One challenge with Schooling at Home with 3 of the kiddos not being yours and thus being on a time schedule, is how do we fit in all the subjects that require 1:1 instruction for most of the lesson? Well, we're figuring it out...slowly but surely. :-)
One way we have success is that we have a group lesson each morning and one afternoon a week. Typically it's art, history, or social studies. The really nice thing is that the kiddos get to touch on a lot that they might not get a chance to if they were just doing what was assigned to them!
Art is a favorite, of course. It's one of several aspects that I like about this program vs. our local public school. The children start "art" in elementary instead of middle school and high school. Another aspect is that after the basics of art have been taught/reviewed, they begin to correlate their art project with what they are learning in History! I've seen a BIG difference with my own 2nd grade kiddo who did NOT like 'art' (mainly because language arts had the word 'art' in it! tee hee). Between our art lessons and our Draw.Write.Now, he's really starting to take a liking to drawing and art in general. So neat to see! The mother of the 1st grader has also mentioned that her child's attitude toward creating art has changed also. :-)
This was actually an afternoon group lesson...art-around the kitchen table...but on a side note, we did try our less mess group lessons in the living room in a more relaxed state but it wasn't working out for us so almost all our group sessions take place around the table. :-)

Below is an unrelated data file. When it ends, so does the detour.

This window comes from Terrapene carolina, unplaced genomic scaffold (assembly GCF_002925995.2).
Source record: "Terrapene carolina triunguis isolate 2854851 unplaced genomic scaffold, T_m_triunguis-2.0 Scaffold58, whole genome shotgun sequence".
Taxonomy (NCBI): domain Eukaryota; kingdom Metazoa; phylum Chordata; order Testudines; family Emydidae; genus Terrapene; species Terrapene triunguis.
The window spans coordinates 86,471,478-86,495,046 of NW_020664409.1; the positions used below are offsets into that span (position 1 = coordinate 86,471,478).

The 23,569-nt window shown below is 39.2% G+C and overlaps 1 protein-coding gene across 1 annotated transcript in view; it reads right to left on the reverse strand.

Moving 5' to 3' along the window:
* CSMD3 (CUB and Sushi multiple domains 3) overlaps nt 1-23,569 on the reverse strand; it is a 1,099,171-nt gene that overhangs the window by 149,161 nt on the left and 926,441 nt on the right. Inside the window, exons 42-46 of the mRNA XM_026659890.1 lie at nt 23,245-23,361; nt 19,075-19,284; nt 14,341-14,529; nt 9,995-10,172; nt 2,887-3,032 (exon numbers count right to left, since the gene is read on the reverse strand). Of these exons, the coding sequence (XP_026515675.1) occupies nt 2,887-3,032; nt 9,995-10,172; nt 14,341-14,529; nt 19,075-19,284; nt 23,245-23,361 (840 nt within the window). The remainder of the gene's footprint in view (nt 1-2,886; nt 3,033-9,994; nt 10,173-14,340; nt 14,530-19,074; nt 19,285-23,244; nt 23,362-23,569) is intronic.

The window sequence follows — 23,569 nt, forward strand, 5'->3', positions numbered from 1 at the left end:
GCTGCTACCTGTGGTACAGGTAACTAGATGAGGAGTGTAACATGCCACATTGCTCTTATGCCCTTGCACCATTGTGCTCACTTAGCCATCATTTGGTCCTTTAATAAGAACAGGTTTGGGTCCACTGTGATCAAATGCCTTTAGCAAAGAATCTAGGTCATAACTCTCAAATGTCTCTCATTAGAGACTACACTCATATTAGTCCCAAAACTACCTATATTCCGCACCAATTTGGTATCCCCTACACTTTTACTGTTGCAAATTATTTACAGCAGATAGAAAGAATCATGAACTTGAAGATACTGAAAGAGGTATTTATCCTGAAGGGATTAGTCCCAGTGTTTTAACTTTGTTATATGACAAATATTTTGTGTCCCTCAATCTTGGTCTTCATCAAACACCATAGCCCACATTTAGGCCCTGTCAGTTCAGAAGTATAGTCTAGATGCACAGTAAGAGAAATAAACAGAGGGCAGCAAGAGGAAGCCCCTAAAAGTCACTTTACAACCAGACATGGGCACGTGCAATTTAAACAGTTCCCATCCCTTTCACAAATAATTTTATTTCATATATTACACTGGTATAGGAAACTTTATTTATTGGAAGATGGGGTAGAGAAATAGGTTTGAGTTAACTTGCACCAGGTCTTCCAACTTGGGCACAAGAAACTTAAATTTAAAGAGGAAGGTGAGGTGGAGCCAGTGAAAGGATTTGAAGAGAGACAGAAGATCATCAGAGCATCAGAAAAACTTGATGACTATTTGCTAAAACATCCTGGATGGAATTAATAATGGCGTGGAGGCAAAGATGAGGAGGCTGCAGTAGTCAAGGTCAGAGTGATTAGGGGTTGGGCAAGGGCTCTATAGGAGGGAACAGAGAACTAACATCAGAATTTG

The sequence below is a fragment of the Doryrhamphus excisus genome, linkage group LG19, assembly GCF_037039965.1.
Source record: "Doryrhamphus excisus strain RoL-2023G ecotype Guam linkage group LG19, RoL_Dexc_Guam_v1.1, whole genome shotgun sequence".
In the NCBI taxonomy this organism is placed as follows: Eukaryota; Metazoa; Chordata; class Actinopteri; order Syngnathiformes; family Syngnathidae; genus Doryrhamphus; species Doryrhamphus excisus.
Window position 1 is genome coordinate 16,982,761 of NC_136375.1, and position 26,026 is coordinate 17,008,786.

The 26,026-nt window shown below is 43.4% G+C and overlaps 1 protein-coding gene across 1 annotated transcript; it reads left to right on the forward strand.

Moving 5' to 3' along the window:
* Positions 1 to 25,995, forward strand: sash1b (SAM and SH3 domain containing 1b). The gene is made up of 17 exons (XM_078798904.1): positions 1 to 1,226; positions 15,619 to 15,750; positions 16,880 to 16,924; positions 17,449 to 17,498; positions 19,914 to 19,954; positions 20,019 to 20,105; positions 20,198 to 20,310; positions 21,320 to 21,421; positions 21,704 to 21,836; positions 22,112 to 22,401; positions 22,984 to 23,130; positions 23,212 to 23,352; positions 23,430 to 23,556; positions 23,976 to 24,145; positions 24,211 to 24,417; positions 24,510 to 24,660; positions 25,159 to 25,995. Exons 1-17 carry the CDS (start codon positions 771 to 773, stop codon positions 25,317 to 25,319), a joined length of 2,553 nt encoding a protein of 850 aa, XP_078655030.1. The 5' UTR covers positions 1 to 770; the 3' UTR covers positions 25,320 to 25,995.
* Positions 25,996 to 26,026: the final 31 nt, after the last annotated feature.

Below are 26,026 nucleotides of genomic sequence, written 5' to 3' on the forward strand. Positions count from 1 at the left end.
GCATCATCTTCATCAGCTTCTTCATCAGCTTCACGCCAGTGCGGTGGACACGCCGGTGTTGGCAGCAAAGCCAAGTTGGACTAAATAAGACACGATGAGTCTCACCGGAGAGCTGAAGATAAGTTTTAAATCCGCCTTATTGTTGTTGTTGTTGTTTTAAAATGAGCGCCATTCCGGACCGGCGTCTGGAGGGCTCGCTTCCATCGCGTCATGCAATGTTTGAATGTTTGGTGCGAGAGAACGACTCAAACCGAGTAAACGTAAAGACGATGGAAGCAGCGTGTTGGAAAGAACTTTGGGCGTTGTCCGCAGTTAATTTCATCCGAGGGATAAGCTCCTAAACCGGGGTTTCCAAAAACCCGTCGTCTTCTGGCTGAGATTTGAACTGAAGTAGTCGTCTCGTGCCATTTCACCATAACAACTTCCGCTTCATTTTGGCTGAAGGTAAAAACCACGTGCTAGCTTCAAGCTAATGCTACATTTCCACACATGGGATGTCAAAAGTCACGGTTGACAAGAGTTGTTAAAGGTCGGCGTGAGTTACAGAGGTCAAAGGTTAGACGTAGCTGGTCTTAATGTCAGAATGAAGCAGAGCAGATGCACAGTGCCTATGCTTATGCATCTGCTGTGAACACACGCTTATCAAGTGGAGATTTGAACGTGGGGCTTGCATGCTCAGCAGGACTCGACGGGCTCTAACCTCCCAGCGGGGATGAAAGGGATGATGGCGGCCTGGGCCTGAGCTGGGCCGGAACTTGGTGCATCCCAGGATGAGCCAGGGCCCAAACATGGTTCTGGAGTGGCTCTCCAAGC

Here we were "introducing" the color wheel. Why I say "introducing" is because it was an introduction lesson for 3 grade art but anyone that has been with me during preschool years (which all of these kiddos have) has already been "introduced" to the color wheel.
I first gave them a cardstock copy of the color wheel. I can not share the color wheel document since it's copyrighted, I'm sure, but there are many options on the Internet...here's one.
We actually talked about the primary colors and secondary colors first and traced around the triangles first with crayon and wrote them down on a simple chart...you can download the chart here. It was very handy to have a cup full of crayons with the colors they needed right at their space and to also have a crayon sharpener handy. :-P Then we moved onto intermediate and complementary colors. As you can see, cool and warm colors had not been completed. We actually broke this activity up into 2 sessions. The chart will be cut and glued to the back of their color wheel. The children then used red, blue, and yellow to paint their color wheel. Actually, that was the initial decision but time was flying and the younger ones were having a difficult time mixing the colors to get 'true' colors (or at least relatively 'true' colors) so we did bring out some additional secondary paints to mix for intermediate colors. A., the 4th grader was the only one that didn't "cheat" a little bit!
The second session we focused on cool and warm colors. We noticed that we can pretty much split the color wheel in half and see the warm colors on one side and the cool colors on the other side. Children chose a shape and created a collage with either cool or warm colors.
Left to right and top to bottom...
9 yrs, 8 yrs, 7 yrs, 7 yrs, 6 yrs, 3 yrs
Simple and fun!